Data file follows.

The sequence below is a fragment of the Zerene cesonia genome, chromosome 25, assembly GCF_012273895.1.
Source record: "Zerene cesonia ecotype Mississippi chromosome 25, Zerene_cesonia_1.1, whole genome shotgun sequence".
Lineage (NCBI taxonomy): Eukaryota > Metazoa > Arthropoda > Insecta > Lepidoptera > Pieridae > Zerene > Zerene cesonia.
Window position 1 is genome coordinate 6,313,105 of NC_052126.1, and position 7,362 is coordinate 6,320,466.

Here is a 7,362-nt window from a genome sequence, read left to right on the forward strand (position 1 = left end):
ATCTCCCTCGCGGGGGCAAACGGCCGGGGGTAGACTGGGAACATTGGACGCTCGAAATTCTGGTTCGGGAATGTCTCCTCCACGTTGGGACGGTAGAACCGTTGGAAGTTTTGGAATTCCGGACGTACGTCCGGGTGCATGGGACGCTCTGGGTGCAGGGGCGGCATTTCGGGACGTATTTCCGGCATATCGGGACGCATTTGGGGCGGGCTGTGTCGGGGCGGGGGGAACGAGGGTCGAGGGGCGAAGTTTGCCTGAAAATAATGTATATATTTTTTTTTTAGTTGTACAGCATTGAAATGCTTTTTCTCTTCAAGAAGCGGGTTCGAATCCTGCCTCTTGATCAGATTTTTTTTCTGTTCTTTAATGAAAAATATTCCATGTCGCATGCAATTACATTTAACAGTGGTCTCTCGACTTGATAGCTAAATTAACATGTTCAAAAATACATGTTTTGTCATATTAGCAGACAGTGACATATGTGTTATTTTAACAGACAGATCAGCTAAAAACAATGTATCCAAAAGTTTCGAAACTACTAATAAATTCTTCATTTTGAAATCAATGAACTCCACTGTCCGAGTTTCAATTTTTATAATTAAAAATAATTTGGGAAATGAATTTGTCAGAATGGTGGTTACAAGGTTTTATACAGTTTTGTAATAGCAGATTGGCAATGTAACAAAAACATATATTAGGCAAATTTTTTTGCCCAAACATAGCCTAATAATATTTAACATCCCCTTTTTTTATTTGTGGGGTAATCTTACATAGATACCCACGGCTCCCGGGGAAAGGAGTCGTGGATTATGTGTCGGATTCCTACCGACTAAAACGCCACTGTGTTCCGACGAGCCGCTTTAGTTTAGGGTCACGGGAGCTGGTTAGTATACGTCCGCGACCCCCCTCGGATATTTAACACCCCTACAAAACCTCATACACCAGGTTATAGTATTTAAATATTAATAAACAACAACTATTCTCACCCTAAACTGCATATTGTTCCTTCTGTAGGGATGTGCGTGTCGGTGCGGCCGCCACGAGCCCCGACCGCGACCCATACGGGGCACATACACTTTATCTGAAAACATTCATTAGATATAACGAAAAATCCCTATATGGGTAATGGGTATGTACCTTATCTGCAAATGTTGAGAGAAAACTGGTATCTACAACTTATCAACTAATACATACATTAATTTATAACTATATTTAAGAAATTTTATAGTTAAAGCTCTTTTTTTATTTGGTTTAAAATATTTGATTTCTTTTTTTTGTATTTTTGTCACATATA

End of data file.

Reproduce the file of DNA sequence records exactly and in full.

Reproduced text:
The sequence below is a fragment of the Zerene cesonia genome, chromosome 25, assembly GCF_012273895.1.
Source record: "Zerene cesonia ecotype Mississippi chromosome 25, Zerene_cesonia_1.1, whole genome shotgun sequence".
Lineage (NCBI taxonomy): Eukaryota > Metazoa > Arthropoda > Insecta > Lepidoptera > Pieridae > Zerene > Zerene cesonia.
Window position 1 is genome coordinate 6,313,105 of NC_052126.1, and position 7,362 is coordinate 6,320,466.

Here is a 7,362-nt window from a genome sequence, read left to right on the forward strand (position 1 = left end):
ATCTCCCTCGCGGGGGCAAACGGCCGGGGGTAGACTGGGAACATTGGACGCTCGAAATTCTGGTTCGGGAATGTCTCCTCCACGTTGGGACGGTAGAACCGTTGGAAGTTTTGGAATTCCGGACGTACGTCCGGGTGCATGGGACGCTCTGGGTGCAGGGGCGGCATTTCGGGACGTATTTCCGGCATATCGGGACGCATTTGGGGCGGGCTGTGTCGGGGCGGGGGGAACGAGGGTCGAGGGGCGAAGTTTGCCTGAAAATAATGTATATATTTTTTTTTTAGTTGTACAGCATTGAAATGCTTTTTCTCTTCAAGAAGCGGGTTCGAATCCTGCCTCTTGATCAGATTTTTTTTCTGTTCTTTAATGAAAAATATTCCATGTCGCATGCAATTACATTTAACAGTGGTCTCTCGACTTGATAGCTAAATTAACATGTTCAAAAATACATGTTTTGTCATATTAGCAGACAGTGACATATGTGTTATTTTAACAGACAGATCAGCTAAAAACAATGTATCCAAAAGTTTCGAAACTACTAATAAATTCTTCATTTTGAAATCAATGAACTCCACTGTCCGAGTTTCAATTTTTATAATTAAAAATAATTTGGGAAATGAATTTGTCAGAATGGTGGTTACAAGGTTTTATACAGTTTTGTAATAGCAGATTGGCAATGTAACAAAAACATATATTAGGCAAATTTTTTTGCCCAAACATAGCCTAATAATATTTAACATCCCCTTTTTTTATTTGTGGGGTAATCTTACATAGATACCCACGGCTCCCGGGGAAAGGAGTCGTGGATTATGTGTCGGATTCCTACCGACTAAAACGCCACTGTGTTCCGACGAGCCGCTTTAGTTTAGGGTCACGGGAGCTGGTTAGTATACGTCCGCGACCCCCCTCGGATATTTAACACCCCTACAAAACCTCATACACCAGGTTATAGTATTTAAATATTAATAAACAACAACTATTCTCACCCTAAACTGCATATTGTTCCTTCTGTAGGGATGTGCGTGTCGGTGCGGCCGCCACGAGCCCCGACCGCGACCCATACGGGGCACATACACTTTATCTGAAAACATTCATTAGATATAACGAAAAATCCCTATATGGGTAATGGGTATGTACCTTATCTGCAAATGTTGAGAGAAAACTGGTATCTACAACTTATCAACTAATACATACATTAATTTATAACTATATTTAAGAAATTTTATAGTTAAAGCTCTTTTTTTATTTGGTTTAAAATATTTGATTTCTTTTTTTTGTATTTTTGTCACATATA